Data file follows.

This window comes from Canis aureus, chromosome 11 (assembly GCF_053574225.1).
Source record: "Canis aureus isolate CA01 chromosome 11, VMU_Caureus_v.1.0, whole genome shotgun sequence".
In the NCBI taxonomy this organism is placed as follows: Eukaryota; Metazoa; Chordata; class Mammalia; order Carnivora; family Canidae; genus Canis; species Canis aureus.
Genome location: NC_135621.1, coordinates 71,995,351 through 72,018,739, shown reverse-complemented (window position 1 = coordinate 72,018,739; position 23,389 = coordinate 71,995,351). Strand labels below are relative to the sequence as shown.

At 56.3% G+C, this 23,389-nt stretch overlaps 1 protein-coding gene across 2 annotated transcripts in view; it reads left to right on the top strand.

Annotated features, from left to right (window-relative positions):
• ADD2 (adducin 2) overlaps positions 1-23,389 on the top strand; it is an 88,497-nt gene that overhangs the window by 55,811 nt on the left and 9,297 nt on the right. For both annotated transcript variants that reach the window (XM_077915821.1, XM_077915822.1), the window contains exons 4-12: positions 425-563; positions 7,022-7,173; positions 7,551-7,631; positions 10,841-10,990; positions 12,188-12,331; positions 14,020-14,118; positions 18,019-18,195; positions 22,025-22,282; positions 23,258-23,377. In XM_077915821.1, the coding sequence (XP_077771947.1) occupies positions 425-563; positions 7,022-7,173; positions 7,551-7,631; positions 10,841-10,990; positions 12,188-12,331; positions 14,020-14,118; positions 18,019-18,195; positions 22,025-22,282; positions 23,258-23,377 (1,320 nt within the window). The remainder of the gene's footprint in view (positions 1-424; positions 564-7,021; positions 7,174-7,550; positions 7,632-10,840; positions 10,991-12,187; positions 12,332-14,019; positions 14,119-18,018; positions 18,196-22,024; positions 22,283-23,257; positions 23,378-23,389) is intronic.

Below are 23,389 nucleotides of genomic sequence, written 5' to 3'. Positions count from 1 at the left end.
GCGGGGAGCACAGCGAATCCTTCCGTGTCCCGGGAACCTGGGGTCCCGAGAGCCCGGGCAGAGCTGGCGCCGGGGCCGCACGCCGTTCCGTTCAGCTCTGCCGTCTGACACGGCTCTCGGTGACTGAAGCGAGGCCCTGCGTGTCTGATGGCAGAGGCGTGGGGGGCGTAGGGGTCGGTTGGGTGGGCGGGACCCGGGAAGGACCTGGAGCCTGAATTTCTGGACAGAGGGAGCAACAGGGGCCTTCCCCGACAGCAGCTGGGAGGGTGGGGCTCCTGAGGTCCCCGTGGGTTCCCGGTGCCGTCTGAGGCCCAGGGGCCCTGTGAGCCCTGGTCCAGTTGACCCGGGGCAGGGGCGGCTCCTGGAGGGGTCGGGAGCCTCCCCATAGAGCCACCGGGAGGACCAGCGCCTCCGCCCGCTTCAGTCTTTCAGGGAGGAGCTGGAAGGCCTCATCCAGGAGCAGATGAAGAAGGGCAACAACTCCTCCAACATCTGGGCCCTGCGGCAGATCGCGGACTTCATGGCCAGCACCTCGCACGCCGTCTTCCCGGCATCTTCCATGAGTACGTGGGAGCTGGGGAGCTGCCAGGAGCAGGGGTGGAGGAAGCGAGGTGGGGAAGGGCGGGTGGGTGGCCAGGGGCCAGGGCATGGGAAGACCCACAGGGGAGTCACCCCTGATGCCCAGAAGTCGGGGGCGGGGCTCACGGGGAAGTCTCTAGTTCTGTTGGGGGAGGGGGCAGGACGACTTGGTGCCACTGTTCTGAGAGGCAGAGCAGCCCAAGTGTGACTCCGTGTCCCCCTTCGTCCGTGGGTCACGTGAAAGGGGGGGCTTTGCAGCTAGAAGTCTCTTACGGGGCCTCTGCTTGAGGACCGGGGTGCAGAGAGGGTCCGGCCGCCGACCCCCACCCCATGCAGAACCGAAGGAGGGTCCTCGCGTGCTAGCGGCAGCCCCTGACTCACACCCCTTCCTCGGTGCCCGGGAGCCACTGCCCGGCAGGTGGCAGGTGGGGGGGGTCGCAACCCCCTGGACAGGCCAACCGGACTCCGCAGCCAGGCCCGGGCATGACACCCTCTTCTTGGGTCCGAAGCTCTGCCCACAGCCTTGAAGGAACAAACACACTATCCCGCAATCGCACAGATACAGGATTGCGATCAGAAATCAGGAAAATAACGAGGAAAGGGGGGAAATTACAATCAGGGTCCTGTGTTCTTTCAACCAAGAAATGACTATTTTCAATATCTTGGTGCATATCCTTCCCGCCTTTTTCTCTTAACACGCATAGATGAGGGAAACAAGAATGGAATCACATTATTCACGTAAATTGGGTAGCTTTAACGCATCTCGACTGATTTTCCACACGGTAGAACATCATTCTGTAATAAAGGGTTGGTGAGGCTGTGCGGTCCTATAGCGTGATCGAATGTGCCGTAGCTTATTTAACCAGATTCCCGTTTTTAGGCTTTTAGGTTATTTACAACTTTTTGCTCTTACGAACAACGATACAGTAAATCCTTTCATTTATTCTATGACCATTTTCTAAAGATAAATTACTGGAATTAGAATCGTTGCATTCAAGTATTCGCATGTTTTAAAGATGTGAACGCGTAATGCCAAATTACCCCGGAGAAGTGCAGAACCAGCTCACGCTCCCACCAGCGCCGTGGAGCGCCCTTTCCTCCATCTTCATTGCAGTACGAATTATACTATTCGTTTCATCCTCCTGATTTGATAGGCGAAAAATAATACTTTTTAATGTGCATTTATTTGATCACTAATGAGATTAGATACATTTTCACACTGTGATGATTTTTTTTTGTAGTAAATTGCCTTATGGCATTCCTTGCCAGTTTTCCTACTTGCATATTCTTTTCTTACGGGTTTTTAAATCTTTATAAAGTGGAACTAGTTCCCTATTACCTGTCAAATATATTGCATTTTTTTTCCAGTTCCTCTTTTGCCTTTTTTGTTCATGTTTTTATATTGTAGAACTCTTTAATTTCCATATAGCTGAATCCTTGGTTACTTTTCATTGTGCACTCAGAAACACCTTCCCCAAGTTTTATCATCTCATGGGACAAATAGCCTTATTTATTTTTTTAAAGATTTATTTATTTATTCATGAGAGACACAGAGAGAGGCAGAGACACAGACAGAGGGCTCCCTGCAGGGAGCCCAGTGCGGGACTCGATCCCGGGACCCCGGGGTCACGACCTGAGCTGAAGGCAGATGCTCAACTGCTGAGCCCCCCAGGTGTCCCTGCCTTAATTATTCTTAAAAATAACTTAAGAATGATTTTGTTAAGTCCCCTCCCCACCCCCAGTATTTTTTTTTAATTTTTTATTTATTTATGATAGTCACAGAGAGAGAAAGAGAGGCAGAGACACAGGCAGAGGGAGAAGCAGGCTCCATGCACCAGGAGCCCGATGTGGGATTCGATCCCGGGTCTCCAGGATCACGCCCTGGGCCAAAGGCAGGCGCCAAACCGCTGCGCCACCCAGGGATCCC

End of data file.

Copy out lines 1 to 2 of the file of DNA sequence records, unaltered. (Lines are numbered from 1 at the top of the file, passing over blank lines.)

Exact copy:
This window comes from Canis aureus, chromosome 11 (assembly GCF_053574225.1).
Source record: "Canis aureus isolate CA01 chromosome 11, VMU_Caureus_v.1.0, whole genome shotgun sequence".